Furthest Right

Culture Creates Cooperation

One of our enduring themes here has been the competition between the intuitive, organic, and structural understanding of life versus the world of categories, rules, and measurements. The latter limits the former, and the former expands the latter to the point where it loses control.

Organic forces like biology and culture expand outward through a process of division and combination like a sine wave stretching through time, showing that nature explores variation incessantly and keeps only what endures. Culture endures because it has both practical and transcendent unity.

This gives rise to, instead of a binary individualistic morality, a functional morality based on what strengthens the group and therefore raises the value of the position of the individual within it:

According to the theory of “Morality-as-Cooperation”, morality is a collection of cooperative rules that help humans work together, keep the peace, and promote the common good.

Curry has argued that there are (at least) seven distinct types of cooperation: (1) the allocation of resources to kin; (2) coordination to mutual advantage; (3) social exchange; and conflict resolution through contests featuring (4) hawkish displays of dominance and (5) dovish displays of deference; (6) division of disputed resources; and (7) recognition of prior possession.

[E]ach of these types of cooperation gives rise to a corresponding type of morality: (1) family values, (2) group loyalty, (3) reciprocity, (4) heroism, (5) deference, (6) fairness, and (7) property rights.

These correspond reasonably well to the work of Jonathan Haidt, who found a moral matrix of six factors, three of which are relevant only to conservatives:

The current American culture war can be seen as arising from the fact that Liberals try to create a morality using only the Harm/Care and Fairness/Reciprocity modules; conservatives, especially religious conservatives, use all five modules, including Ingroup/Loyalty, Authority/Respect, and Purity/Sanctity.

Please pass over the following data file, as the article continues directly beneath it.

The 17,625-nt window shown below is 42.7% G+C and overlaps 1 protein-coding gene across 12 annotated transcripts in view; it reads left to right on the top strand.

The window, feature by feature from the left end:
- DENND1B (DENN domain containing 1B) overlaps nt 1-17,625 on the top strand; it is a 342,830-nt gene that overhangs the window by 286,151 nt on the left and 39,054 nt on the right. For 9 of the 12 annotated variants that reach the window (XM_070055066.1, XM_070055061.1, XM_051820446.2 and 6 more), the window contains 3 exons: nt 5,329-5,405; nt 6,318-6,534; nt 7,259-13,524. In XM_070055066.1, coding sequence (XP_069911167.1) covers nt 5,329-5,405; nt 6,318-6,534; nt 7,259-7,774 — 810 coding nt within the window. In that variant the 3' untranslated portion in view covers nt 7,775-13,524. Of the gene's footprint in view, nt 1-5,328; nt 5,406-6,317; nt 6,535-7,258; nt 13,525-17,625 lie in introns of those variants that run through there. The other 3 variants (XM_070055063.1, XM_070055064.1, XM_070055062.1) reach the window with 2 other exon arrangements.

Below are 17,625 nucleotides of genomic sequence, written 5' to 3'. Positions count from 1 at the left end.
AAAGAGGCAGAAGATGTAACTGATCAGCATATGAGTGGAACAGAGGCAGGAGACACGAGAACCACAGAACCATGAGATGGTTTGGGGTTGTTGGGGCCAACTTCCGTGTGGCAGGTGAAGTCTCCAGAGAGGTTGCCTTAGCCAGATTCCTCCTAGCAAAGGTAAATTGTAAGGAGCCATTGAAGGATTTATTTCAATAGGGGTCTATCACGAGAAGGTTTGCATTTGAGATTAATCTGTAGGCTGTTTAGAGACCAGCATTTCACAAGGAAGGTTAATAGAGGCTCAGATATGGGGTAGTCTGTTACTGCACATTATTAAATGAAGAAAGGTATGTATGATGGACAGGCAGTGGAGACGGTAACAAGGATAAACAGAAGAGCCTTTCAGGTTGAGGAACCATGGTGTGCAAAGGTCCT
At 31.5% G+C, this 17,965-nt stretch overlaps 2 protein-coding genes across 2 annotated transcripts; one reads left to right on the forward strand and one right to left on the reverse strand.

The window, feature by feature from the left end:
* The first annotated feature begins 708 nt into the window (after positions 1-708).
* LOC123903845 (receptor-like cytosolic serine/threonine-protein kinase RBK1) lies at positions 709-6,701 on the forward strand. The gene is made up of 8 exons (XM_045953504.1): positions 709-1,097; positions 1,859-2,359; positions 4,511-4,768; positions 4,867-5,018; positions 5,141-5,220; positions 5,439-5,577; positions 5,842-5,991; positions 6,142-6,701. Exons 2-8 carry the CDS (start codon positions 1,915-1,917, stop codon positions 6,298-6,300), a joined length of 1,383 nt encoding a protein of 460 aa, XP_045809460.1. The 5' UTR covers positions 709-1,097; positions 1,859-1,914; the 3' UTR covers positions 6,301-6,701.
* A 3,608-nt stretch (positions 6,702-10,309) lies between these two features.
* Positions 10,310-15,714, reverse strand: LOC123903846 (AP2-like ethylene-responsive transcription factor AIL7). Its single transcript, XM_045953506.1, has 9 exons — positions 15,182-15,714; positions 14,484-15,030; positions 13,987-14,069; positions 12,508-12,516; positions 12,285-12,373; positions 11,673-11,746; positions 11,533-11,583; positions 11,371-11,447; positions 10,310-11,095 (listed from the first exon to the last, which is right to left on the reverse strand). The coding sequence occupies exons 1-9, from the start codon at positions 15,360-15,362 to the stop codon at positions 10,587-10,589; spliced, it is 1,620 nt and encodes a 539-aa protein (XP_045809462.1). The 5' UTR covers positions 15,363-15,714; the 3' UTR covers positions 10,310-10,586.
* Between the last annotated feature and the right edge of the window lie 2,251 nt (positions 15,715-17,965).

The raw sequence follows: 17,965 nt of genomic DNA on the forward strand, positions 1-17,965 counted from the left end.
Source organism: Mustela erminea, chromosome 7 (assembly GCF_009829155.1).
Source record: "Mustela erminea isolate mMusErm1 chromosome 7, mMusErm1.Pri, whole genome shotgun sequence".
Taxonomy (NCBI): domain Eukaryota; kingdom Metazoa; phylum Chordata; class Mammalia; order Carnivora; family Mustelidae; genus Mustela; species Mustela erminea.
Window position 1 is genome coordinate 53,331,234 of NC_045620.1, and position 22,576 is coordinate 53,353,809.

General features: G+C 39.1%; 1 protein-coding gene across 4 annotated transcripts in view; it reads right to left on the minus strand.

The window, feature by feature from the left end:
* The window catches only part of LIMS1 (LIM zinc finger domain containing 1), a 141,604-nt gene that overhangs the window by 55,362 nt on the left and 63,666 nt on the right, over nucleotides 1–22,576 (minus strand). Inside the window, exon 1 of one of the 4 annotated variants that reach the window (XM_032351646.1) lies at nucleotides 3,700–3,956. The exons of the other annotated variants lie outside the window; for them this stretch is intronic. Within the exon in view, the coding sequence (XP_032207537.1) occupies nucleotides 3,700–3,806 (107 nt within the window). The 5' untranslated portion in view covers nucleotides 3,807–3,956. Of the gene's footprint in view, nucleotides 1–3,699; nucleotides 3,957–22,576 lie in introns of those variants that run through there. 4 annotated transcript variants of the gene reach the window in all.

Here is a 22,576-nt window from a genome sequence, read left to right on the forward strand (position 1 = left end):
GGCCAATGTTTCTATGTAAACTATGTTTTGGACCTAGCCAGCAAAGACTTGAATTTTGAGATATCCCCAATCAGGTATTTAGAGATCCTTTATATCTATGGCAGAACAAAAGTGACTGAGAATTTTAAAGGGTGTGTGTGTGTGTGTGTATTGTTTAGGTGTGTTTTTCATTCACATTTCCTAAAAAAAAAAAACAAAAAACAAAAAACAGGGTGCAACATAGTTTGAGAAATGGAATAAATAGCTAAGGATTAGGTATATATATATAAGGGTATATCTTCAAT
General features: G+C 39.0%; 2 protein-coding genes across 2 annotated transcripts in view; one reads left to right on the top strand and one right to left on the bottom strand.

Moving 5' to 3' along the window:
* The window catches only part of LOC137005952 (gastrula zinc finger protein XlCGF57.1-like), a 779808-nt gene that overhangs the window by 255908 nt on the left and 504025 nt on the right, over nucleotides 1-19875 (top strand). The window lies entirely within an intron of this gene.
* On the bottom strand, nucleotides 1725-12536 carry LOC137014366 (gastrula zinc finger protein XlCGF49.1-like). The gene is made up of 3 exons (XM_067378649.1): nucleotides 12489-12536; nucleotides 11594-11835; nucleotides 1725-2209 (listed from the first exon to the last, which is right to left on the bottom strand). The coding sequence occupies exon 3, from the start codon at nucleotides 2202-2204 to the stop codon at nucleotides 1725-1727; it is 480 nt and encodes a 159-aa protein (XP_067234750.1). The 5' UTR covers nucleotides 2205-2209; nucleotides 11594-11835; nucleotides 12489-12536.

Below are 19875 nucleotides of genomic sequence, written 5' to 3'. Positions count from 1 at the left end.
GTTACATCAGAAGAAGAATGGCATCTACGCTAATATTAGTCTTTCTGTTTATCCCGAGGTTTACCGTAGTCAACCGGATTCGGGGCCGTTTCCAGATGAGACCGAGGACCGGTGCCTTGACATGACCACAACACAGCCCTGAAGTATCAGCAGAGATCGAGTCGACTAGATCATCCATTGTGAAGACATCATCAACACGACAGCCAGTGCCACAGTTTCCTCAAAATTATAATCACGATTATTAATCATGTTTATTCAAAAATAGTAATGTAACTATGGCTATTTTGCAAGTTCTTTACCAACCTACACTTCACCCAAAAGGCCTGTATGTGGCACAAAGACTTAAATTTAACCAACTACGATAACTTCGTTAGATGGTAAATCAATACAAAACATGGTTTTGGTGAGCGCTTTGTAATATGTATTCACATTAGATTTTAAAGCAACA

Individualist morality consists of symbolic value pairs that make the individual feel safer and more relevant, which is the only existential expression of power. Functionalist morality consists of a question of results to the order larger than the individual and the individual as well.

Some theorists have postulated a family-like basis to these values systems:

Moral Politics Theory (Lakoff, 1996) holds that political attitudes arise from moral worldviews that are conceptually anchored in contrasting family models—the strict-father and nurturant-parent models—while the political middle is morally “biconceptual,” endorsing both models simultaneously.

Overall, we found support for each of MPT’s assertions, suggesting that an important aspect of the conceptual and experiential basis of people’s political attitudes lies in the strict-father and nurturant-parent family models.

In other words, the Leftist approach takes the nurturant-parent approach that makes the individual feel better, while conservatives approach from the strict-father perspective that defends the order of the family by making it consistent with the rules of nature and the wider world even while defending against those.

As we attempt to reconstruct organic culture, it makes sense to realize that it can exist only in one of these viewpoints. Symbolic morality reflects the individual and fears of groups of individuals, but functionalist morality reveals what holds them together and allows them to function as a unity.

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